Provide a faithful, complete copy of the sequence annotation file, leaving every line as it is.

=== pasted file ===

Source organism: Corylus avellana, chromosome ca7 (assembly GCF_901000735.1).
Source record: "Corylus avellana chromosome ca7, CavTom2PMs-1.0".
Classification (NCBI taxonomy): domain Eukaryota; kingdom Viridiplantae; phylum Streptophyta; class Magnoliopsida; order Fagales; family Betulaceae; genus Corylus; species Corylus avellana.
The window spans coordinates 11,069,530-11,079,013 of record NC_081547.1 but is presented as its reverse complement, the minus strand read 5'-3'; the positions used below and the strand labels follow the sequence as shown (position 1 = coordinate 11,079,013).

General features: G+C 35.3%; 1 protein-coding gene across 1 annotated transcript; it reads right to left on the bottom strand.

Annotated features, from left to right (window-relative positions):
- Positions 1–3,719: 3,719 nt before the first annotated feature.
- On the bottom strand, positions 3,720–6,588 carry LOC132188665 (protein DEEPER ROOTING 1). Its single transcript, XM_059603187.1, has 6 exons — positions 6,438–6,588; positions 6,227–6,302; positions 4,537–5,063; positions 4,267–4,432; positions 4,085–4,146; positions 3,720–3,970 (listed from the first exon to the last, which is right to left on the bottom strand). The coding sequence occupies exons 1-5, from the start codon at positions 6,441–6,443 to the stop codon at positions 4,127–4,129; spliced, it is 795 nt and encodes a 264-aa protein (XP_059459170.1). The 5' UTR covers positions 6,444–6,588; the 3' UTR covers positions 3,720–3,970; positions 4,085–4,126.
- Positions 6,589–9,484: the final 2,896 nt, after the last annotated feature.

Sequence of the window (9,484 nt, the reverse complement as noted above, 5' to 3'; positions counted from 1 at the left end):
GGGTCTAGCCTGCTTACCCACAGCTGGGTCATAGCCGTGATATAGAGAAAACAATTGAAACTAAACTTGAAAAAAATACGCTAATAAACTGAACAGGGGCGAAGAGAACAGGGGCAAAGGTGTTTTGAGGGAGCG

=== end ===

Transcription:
Source organism: Corylus avellana, chromosome ca7 (assembly GCF_901000735.1).
Source record: "Corylus avellana chromosome ca7, CavTom2PMs-1.0".
Classification (NCBI taxonomy): domain Eukaryota; kingdom Viridiplantae; phylum Streptophyta; class Magnoliopsida; order Fagales; family Betulaceae; genus Corylus; species Corylus avellana.
The window spans coordinates 11,069,530-11,079,013 of record NC_081547.1 but is presented as its reverse complement, the minus strand read 5'-3'; the positions used below and the strand labels follow the sequence as shown (position 1 = coordinate 11,079,013).

General features: G+C 35.3%; 1 protein-coding gene across 1 annotated transcript; it reads right to left on the bottom strand.

Annotated features, from left to right (window-relative positions):
- Positions 1–3,719: 3,719 nt before the first annotated feature.
- On the bottom strand, positions 3,720–6,588 carry LOC132188665 (protein DEEPER ROOTING 1). Its single transcript, XM_059603187.1, has 6 exons — positions 6,438–6,588; positions 6,227–6,302; positions 4,537–5,063; positions 4,267–4,432; positions 4,085–4,146; positions 3,720–3,970 (listed from the first exon to the last, which is right to left on the bottom strand). The coding sequence occupies exons 1-5, from the start codon at positions 6,441–6,443 to the stop codon at positions 4,127–4,129; spliced, it is 795 nt and encodes a 264-aa protein (XP_059459170.1). The 5' UTR covers positions 6,444–6,588; the 3' UTR covers positions 3,720–3,970; positions 4,085–4,126.
- Positions 6,589–9,484: the final 2,896 nt, after the last annotated feature.

Sequence of the window (9,484 nt, the reverse complement as noted above, 5' to 3'; positions counted from 1 at the left end):
GGGTCTAGCCTGCTTACCCACAGCTGGGTCATAGCCGTGATATAGAGAAAACAATTGAAACTAAACTTGAAAAAAATACGCTAATAAACTGAACAGGGGCGAAGAGAACAGGGGCAAAGGTGTTTTGAGGGAGCG